The present stone-faced church was built in 1963. The architecture reflects Byzantine or Eastern design. The narthex, offices, Sunday School rooms, and parish hall were added in 1967. The sanctuary is octagonal in shape, with the pews at angles for clear visibility of the altar. Above the altar is a large stained-glass wall. Because Bath is known as the “City of Ships”, a ship model hangs over the center aisle. The chapel, priest and altar guild sacristies, and robing/candle room are accessed through two doors on the east wall. The spire is topped by a gold-leaf cross made and given to the church by Bath Iron Works.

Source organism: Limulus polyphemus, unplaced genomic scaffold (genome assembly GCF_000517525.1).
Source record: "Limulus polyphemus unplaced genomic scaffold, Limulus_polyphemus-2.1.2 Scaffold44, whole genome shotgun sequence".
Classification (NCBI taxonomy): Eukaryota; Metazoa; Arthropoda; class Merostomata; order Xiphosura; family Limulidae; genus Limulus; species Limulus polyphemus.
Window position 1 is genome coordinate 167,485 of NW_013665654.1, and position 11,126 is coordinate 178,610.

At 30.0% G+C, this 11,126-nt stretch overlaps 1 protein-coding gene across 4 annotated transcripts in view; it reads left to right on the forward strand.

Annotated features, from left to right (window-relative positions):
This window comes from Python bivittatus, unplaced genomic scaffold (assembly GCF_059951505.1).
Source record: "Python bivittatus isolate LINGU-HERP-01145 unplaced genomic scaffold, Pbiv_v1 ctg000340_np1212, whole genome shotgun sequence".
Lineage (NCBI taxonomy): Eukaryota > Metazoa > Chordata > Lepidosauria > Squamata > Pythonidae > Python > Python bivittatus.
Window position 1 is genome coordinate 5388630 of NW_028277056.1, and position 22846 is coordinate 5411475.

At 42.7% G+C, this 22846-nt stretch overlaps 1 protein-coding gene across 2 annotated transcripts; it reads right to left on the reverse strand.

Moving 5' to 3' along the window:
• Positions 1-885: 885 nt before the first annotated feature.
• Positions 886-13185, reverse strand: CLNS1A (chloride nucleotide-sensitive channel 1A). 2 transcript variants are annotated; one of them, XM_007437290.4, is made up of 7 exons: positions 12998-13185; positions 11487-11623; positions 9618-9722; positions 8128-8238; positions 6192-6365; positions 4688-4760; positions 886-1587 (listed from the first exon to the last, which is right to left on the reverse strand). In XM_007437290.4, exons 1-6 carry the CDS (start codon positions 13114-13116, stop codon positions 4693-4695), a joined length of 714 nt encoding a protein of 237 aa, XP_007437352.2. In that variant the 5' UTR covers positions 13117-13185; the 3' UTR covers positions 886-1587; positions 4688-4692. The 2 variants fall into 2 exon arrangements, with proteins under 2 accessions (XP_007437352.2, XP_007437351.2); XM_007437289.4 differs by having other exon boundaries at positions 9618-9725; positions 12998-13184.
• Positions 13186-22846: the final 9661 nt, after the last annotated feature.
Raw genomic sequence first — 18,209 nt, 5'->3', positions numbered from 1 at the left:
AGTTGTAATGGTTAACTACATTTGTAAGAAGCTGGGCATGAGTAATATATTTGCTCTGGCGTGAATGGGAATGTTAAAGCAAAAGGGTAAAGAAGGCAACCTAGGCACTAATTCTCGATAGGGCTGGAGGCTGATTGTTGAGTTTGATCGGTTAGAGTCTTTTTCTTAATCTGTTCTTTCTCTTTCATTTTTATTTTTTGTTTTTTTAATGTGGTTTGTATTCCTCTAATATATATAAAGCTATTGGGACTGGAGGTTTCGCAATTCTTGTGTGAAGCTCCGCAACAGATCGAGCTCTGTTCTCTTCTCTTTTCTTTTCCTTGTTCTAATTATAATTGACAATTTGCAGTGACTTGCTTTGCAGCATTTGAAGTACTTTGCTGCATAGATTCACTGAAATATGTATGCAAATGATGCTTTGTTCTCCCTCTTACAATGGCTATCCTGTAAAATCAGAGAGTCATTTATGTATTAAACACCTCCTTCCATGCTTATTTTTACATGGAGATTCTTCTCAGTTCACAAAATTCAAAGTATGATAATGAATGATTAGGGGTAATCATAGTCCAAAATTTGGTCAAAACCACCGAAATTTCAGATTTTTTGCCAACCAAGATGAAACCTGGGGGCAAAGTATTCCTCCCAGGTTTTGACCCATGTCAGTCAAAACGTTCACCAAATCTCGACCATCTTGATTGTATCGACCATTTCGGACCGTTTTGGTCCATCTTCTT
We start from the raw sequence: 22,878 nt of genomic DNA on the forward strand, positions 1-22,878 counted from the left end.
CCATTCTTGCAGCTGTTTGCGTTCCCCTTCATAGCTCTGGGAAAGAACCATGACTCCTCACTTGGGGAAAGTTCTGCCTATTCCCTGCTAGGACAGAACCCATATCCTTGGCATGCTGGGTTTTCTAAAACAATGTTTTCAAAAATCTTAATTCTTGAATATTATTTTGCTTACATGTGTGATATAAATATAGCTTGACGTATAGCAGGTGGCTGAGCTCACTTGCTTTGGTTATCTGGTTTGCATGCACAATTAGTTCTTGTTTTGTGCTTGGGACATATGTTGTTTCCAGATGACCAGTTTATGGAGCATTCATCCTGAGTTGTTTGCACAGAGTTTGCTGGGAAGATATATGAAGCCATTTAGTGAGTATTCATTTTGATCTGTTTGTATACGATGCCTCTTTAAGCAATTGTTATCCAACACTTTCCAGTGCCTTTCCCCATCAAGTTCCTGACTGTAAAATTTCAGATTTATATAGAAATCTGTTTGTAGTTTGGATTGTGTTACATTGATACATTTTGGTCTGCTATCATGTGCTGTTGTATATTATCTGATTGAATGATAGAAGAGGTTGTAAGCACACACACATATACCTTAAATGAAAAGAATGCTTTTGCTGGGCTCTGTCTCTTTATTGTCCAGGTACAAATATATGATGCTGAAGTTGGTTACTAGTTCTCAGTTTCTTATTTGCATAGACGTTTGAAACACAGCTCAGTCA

The chapel, which can be seen from Washington Street, contains the original woodwork and stained-glass windows (several of which are Tiffany) from the original church built in 1849. A Memorial Garden is next to the chapel. The stone-floor narthex with the rose window from the old church provides a gathering area as well as access to the offices and library. At the end of the hallway is Tubbs Hall, with kitchen facilities and a stone gas fireplace.